Authors/Creators:Aronsson, Malin
Title:'O neighbour, where art thou?'
Subtitle:spatial and social dynamics in wolverine and lynx, from individual space use to population distribution
Series/Journal:Acta Universitatis agriculturae Sueciae (1652-6880)
Year of publishing :17 February 2017
Depositing date:15 February 2017
Volume:2017:24
Number of Pages:63
Papers/manuscripts:
NumberReferences
IAronsson, M., Low, M., López-Bao, J.V., Persson, J., Odden, J., Linnell, J.D.C. & Andrén, H. (2016). Intensity of space use reveals conditional sex- specific effects of prey and conspecific density on home range size. Ecology and Evolution, 6(9), 2957–2967.
IIAndrén, H., Aronsson, M., López-Bao, J.V., Samelius, G., Chapron, G., Rauset, G.R. & Persson, J. Effects of prey density and human activity on Eurasian lynx survival in human-dominated landscapes. (Manuscript)
IIIAronsson, M., Åkesson, M., Low, M., Persson, J. & Andrén, H. It ́s relative: Resource dispersion and relatedness influence home range overlap in a solitary carnivore(Manuscript)
IVAronsson, M. & Persson, J. Female breeding dispersal in wolverines; a solitary carnivore with high territorial fidelity.(Manuscript)
VAronsson, M., Low, M., Andrén, H., Ordiz, A., Segerström, P. & Persson, J. The link between local territorial dynamics and dispersal patterns for female wolverines(Manuscript)
VIAronsson, M. Persson, J. 2016. Mismatch between goals and the scale of actions constrains adaptive carnivore management: the case of the wolverine in Sweden. Animal Conservation, 1–9. doi:10.1111/acv.12310.
VIIPersson, J., Aronsson, M., Andrén H. & Low, M. Reproductive timing and denning behaviour of female wolverines in relation to resource availability and population monitoring (Manuscript)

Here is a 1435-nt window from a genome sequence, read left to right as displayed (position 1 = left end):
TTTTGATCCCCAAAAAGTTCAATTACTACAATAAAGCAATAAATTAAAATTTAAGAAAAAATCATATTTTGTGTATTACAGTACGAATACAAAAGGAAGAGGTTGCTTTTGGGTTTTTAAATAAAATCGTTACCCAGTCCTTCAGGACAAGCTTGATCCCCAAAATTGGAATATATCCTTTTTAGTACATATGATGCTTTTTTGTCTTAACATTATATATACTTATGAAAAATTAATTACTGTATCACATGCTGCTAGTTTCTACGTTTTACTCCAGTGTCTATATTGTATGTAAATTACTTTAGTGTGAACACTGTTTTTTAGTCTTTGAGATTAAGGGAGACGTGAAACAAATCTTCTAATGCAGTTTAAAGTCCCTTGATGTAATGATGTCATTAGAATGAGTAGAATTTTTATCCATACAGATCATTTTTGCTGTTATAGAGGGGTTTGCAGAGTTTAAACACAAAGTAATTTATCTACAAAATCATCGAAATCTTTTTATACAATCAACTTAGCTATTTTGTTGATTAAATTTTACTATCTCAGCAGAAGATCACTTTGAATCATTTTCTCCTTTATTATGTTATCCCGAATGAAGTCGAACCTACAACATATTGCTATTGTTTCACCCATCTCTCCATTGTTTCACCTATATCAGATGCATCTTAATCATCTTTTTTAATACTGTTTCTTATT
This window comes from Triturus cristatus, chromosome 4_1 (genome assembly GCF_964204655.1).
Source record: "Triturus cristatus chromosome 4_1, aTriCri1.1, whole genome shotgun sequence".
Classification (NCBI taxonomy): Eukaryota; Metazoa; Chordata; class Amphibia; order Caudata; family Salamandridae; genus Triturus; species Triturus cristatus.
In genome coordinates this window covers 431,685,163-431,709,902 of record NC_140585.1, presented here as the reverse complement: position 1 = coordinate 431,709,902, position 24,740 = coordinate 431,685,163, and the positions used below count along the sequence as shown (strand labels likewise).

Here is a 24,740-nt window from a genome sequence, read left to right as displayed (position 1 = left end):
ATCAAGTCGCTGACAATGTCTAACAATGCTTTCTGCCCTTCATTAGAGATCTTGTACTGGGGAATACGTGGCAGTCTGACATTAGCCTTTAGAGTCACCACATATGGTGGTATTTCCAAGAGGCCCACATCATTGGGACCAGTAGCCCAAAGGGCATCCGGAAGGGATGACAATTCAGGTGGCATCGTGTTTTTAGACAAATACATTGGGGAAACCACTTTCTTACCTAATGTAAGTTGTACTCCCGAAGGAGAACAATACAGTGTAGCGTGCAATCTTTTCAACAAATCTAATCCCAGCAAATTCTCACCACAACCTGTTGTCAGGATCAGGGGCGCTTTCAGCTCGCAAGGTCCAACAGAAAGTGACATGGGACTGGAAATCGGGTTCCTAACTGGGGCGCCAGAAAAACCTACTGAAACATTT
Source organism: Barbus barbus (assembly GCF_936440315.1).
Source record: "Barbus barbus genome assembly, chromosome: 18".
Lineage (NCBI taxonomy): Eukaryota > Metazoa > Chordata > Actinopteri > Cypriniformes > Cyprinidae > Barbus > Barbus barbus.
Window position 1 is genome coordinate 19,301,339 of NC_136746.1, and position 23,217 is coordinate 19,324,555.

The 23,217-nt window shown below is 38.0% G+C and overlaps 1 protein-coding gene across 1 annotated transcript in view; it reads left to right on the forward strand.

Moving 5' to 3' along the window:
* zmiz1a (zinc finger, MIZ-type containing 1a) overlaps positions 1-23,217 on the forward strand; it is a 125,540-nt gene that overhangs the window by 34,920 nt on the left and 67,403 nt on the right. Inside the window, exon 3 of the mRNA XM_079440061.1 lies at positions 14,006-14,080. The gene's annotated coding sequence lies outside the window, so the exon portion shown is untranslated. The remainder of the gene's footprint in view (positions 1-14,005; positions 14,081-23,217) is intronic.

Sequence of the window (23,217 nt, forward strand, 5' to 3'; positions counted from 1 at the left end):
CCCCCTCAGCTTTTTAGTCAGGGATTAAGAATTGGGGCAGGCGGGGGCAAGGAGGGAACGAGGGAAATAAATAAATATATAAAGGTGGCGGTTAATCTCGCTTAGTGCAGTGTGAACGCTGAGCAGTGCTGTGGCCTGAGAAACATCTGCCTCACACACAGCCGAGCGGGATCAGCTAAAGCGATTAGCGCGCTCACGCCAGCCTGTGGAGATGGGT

Place of Publication:Uppsala
Publisher:Department of Ecology, Swedish University of Agricultural Sciences
ISBN for printed version:978-91-576-8821-7
ISBN for electronic version:978-91-576-8822-4
ISSN:1652-6880
Language:English
Publication Type:Doctoral thesis
Full Text Status:Public
Agris subject categories.:L Animal production > L20 Animal ecology
P Natural resources > P01 Nature conservation and land resources
Subjects:(A) Swedish standard research categories 2011 > 1 Natural sciences > 106 Biological Sciences (Medical to be 3 and Agricultural to be 4) > Ecology
Agrovoc terms:lynxes, mustelidae, carnivora, population dynamics, geographical distribution, habitats, nature conservation, animal behaviour, analysis, scandinavia
Keywords:adaptive management, breeding dispersal, carnivore, conservation, dispersal, Gulo gulo, home range, Lynx lynx, Scandinavia, solitary, territoriality
URN:NBN:urn:nbn:se:slu:epsilon-e-3952
Permanent URL:
http://urn.kb.se/resolve?urn=urn:nbn:se:slu:epsilon-e-3952
ID Code:14047
Faculty:S - Faculty of Forest Sciences
Department:(NL, NJ) > Dept. of Ecology
(S) > Dept. of Ecology
Deposited By: Malin Aronsson
Deposited On:16 Feb 2017 10:06
Metadata Last Modified:20 Feb 2017 15:26